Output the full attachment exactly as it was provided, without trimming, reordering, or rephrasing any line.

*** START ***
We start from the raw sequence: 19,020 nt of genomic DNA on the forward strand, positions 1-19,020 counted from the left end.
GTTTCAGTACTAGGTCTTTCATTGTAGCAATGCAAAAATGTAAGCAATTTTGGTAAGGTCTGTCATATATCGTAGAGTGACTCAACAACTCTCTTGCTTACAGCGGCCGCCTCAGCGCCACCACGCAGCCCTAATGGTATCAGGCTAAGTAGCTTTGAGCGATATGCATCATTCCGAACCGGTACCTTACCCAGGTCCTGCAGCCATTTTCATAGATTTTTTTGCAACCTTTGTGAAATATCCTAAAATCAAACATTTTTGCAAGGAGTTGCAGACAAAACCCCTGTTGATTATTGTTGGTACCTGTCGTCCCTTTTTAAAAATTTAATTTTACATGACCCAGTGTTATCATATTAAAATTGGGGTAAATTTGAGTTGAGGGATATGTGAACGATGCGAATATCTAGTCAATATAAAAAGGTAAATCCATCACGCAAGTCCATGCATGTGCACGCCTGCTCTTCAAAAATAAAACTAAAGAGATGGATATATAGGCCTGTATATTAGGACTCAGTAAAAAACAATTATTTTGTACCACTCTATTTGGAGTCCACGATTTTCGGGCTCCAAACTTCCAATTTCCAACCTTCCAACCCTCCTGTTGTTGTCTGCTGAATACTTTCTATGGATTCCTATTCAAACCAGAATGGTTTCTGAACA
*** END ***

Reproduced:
We start from the raw sequence: 19,020 nt of genomic DNA on the forward strand, positions 1-19,020 counted from the left end.
GTTTCAGTACTAGGTCTTTCATTGTAGCAATGCAAAAATGTAAGCAATTTTGGTAAGGTCTGTCATATATCGTAGAGTGACTCAACAACTCTCTTGCTTACAGCGGCCGCCTCAGCGCCACCACGCAGCCCTAATGGTATCAGGCTAAGTAGCTTTGAGCGATATGCATCATTCCGAACCGGTACCTTACCCAGGTCCTGCAGCCATTTTCATAGATTTTTTTGCAACCTTTGTGAAATATCCTAAAATCAAACATTTTTGCAAGGAGTTGCAGACAAAACCCCTGTTGATTATTGTTGGTACCTGTCGTCCCTTTTTAAAAATTTAATTTTACATGACCCAGTGTTATCATATTAAAATTGGGGTAAATTTGAGTTGAGGGATATGTGAACGATGCGAATATCTAGTCAATATAAAAAGGTAAATCCATCACGCAAGTCCATGCATGTGCACGCCTGCTCTTCAAAAATAAAACTAAAGAGATGGATATATAGGCCTGTATATTAGGACTCAGTAAAAAACAATTATTTTGTACCACTCTATTTGGAGTCCACGATTTTCGGGCTCCAAACTTCCAATTTCCAACCTTCCAACCCTCCTGTTGTTGTCTGCTGAATACTTTCTATGGATTCCTATTCAAACCAGAATGGTTTCTGAACA